Since the discovery of the new strain of H1N1 influenza in April 2009, the Arizona Department of Health Services has responded to the 2009 H1N1 at all levels. The Office of Infectious Diseases and the Arizona State Public Health Laboratory are tracking influenza cases and evaluating the severity of the disease. The state has been using its emergency pandemic plan as a roadmap for serving the needs of the public.
The 2009 H1N1 vaccine is beginning to arrive in Arizona. ADHS is working with county health departments to make sure that the vaccine is going first to the priority groups that have the highest risk of infection and complications. As expected, the initial vaccine shipments are small. As larger shipments of vaccine arrive, the vaccine distribution will expand until everyone who wants the vaccine can get it.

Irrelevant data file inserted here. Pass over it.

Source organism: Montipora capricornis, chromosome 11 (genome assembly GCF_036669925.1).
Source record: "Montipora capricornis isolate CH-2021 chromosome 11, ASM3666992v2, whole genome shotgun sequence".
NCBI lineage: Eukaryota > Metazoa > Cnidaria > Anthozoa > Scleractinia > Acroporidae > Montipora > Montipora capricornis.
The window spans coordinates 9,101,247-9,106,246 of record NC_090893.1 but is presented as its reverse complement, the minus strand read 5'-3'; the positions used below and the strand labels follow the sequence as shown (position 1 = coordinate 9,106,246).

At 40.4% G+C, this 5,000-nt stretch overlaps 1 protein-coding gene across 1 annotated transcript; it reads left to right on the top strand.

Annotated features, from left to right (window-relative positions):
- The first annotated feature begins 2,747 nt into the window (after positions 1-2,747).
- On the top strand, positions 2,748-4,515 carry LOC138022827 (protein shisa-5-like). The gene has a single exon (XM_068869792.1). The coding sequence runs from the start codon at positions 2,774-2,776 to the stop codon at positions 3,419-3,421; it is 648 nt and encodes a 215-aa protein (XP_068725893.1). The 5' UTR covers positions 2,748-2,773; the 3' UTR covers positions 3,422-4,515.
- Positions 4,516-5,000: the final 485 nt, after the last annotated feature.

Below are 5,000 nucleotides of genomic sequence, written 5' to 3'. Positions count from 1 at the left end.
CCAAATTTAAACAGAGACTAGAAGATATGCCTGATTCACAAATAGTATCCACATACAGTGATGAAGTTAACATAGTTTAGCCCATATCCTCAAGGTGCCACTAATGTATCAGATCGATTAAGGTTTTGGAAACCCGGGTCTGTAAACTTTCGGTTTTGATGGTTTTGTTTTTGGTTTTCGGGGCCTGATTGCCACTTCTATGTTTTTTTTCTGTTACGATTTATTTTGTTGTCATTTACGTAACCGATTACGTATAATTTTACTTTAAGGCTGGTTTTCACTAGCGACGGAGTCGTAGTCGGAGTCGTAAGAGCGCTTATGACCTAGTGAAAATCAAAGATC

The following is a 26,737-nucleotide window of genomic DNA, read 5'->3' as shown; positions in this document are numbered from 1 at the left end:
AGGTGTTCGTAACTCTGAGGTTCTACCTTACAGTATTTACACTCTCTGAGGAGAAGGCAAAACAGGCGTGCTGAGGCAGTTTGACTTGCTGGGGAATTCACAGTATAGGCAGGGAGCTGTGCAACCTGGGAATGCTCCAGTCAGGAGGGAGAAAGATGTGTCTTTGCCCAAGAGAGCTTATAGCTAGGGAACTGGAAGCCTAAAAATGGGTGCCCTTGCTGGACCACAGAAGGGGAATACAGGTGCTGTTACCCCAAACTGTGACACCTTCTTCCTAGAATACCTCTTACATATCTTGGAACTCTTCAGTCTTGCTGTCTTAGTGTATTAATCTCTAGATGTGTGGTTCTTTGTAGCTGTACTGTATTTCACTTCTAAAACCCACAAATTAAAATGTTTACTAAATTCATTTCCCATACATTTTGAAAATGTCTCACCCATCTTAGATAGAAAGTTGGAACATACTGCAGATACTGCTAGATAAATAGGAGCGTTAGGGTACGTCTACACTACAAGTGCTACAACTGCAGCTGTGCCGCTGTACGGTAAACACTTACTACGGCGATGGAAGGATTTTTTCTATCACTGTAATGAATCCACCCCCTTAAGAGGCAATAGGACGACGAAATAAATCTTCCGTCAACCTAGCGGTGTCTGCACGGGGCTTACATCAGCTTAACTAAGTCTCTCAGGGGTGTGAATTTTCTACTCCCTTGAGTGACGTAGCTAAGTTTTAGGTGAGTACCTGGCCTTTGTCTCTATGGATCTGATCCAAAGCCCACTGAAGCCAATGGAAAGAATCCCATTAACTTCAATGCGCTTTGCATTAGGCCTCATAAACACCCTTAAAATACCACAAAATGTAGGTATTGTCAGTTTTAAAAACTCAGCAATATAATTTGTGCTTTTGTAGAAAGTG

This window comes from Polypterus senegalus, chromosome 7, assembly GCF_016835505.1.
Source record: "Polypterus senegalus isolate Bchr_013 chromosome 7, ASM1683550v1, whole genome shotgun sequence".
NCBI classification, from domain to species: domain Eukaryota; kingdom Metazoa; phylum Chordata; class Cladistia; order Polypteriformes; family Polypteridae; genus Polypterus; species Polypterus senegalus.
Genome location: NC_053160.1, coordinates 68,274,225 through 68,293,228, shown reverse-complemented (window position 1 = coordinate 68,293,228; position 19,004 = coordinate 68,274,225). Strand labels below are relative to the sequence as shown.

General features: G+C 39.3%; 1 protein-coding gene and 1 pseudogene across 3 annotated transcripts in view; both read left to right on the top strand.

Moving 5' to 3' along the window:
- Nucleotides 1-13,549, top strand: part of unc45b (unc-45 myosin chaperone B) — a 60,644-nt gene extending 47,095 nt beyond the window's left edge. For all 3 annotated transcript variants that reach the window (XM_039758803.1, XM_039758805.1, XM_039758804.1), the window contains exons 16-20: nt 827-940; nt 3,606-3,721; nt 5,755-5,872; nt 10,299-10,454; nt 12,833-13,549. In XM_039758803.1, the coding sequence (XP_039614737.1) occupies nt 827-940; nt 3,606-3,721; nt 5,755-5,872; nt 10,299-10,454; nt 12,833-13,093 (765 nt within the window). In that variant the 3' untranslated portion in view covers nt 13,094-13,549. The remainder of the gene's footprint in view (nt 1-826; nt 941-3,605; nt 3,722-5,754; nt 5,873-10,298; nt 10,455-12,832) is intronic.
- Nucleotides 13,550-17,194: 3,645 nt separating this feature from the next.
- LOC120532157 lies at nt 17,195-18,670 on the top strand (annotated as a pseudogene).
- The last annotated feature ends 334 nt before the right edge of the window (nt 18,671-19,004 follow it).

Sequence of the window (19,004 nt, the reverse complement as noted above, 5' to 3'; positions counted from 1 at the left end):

"We’re getting a lot of calls at the Department from people who want the H1N1 vaccine. We want them to have it, but they need to be patient," said Will Humble, ADHS Interim Director. "The quantities of vaccine coming into the state continue to grow, but slowly. And in the meantime, use good health hygiene: Stay home where you are sick, cover your cough and wash your hands thoroughly."
The only type of influenza circulating right now is H1N1. People should not ask for a test because the results will not impact the treatment. If someone does want a test, they have to work with a private laboratory; the state is only testing the most severe cases and fatalities.
If you are normally healthy and think you have the flu, stay home and drink lots of fluids and treat your symptoms. If you feel worse after a day or two or have trouble keeping fluids down, contact your doctor. If you have problems breathing, chest pains or can’t take care of yourself, get immediate medical attention. If children are sick and become less responsive or cannot hold down fluids, contact a health care provider right away.